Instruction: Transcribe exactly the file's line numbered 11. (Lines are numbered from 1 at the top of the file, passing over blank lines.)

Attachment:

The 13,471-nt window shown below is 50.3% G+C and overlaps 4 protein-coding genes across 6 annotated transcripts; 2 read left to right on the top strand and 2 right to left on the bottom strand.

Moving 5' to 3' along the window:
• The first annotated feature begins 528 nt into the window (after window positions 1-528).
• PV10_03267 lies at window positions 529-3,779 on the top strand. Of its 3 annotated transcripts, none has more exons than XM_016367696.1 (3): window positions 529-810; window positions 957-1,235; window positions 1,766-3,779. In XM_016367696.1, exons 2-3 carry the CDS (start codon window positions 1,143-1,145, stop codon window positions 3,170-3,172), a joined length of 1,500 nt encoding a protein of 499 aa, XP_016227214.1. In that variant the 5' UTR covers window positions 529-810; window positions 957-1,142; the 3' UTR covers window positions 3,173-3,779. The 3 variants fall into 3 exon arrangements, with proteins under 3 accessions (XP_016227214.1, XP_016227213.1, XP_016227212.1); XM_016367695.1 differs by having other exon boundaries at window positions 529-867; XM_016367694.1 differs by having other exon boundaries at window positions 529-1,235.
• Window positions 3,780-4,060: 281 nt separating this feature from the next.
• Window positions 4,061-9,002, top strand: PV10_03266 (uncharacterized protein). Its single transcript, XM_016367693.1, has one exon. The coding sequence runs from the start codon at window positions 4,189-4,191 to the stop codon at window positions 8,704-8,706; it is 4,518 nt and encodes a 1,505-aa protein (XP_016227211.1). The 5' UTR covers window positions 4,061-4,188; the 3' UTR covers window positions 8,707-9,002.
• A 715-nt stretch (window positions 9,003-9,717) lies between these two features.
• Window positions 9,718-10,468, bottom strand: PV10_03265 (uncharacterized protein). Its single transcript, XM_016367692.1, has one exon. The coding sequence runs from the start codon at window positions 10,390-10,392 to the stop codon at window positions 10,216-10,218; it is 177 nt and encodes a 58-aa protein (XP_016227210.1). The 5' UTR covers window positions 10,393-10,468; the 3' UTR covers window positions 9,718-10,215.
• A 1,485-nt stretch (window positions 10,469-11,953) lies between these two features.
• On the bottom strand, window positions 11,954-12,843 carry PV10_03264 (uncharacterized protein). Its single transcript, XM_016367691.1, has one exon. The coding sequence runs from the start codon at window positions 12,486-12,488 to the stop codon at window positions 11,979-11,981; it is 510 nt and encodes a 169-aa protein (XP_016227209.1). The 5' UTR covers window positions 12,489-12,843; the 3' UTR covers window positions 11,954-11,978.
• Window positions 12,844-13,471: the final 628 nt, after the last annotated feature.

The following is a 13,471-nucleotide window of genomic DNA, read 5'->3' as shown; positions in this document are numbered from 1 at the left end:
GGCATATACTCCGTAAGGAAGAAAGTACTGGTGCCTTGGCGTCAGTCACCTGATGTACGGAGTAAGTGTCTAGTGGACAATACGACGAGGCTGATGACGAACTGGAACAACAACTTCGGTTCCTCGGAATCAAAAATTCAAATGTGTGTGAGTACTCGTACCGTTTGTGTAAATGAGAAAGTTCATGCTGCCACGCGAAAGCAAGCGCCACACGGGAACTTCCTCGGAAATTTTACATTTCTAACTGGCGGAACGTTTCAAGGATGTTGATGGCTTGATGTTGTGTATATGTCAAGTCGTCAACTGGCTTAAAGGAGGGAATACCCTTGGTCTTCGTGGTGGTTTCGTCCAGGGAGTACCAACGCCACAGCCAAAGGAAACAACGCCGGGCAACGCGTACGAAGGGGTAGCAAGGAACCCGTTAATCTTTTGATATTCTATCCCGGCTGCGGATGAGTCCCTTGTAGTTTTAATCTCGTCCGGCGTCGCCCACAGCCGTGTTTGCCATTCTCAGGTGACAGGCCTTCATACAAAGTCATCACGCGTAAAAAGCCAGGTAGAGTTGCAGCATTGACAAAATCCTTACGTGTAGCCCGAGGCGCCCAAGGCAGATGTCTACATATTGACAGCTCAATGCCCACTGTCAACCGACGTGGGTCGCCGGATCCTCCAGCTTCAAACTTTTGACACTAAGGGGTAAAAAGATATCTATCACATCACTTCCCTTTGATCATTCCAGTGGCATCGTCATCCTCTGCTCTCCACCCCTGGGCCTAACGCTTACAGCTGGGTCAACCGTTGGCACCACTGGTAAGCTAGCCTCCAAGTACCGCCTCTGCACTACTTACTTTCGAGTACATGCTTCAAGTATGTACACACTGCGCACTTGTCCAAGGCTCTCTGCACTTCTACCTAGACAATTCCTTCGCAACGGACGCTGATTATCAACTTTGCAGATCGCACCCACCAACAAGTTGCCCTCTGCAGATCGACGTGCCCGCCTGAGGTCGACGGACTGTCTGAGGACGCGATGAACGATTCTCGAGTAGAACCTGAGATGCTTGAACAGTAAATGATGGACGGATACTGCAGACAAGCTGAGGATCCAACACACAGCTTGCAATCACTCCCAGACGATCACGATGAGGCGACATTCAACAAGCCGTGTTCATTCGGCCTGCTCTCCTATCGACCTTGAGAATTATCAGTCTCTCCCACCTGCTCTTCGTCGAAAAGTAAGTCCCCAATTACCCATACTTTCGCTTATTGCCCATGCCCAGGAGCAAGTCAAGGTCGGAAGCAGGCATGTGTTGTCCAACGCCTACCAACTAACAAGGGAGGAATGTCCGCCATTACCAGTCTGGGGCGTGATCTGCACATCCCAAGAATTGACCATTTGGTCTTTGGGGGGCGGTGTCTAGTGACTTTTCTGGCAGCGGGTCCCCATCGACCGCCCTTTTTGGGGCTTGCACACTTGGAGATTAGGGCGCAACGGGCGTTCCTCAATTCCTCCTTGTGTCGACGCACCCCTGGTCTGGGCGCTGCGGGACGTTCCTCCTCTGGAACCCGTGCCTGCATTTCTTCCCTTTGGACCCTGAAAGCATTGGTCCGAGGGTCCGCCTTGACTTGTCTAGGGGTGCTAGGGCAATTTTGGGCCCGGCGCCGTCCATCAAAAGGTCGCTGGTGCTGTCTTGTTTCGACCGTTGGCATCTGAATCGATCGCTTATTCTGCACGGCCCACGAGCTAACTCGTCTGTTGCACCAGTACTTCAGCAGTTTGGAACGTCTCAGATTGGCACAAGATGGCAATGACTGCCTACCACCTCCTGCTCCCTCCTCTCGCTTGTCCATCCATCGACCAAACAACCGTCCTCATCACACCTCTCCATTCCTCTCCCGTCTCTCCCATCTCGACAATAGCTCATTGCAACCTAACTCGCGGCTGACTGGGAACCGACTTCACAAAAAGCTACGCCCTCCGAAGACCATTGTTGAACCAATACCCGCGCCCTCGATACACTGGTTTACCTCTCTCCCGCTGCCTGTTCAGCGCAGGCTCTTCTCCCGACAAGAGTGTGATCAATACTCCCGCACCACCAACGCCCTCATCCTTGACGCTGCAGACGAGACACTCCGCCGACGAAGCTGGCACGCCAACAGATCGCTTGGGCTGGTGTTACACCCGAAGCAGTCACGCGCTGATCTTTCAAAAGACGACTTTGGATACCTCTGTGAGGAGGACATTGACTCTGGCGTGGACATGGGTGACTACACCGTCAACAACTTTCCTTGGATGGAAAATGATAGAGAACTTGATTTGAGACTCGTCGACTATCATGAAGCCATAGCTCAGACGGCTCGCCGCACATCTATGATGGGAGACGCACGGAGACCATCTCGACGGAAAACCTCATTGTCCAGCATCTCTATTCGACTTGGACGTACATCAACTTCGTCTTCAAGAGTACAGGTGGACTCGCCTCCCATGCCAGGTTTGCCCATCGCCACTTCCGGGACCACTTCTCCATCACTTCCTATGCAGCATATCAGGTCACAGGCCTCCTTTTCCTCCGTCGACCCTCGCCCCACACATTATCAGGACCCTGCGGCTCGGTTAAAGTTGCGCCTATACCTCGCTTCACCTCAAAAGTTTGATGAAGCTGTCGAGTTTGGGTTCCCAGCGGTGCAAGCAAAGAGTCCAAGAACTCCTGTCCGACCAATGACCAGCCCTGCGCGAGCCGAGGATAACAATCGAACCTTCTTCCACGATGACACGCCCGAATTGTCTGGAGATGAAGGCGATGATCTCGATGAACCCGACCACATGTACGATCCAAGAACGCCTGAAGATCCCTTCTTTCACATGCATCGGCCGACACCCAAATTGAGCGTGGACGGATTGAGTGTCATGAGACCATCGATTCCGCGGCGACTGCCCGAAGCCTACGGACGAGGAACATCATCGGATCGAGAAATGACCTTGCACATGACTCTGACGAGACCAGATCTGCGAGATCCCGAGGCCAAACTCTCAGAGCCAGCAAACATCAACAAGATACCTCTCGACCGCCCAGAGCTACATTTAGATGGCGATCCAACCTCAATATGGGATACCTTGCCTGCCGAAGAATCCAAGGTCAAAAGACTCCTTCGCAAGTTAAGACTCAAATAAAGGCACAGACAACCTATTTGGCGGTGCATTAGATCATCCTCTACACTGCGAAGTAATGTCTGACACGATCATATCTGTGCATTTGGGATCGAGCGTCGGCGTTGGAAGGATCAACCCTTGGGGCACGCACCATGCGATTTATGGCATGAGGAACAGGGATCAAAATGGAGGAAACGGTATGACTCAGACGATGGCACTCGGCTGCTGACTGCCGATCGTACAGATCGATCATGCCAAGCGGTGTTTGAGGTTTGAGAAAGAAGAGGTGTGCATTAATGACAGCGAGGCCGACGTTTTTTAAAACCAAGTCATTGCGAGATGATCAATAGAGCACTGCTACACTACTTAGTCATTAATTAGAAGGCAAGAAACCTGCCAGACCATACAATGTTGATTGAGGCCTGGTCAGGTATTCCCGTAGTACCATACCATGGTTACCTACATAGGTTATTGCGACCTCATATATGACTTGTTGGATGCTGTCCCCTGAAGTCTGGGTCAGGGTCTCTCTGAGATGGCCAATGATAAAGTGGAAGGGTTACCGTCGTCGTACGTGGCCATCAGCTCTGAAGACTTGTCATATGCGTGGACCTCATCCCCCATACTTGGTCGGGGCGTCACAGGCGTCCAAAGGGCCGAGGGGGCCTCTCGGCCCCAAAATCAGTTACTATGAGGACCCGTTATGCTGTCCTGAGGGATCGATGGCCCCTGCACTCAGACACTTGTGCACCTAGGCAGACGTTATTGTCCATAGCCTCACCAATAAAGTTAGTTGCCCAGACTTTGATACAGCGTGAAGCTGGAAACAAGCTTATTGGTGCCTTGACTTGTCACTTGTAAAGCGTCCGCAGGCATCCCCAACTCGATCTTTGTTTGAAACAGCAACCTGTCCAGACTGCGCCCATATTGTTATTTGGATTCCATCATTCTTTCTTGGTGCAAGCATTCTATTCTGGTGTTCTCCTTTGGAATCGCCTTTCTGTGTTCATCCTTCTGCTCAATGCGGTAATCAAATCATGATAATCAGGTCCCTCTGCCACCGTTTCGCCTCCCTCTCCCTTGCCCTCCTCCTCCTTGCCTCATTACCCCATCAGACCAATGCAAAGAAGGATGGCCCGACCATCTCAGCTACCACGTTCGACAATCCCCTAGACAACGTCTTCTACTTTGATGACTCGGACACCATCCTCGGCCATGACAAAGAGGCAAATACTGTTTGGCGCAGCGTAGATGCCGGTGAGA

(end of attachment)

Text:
• Window positions 12,844-13,471: the final 628 nt, after the last annotated feature.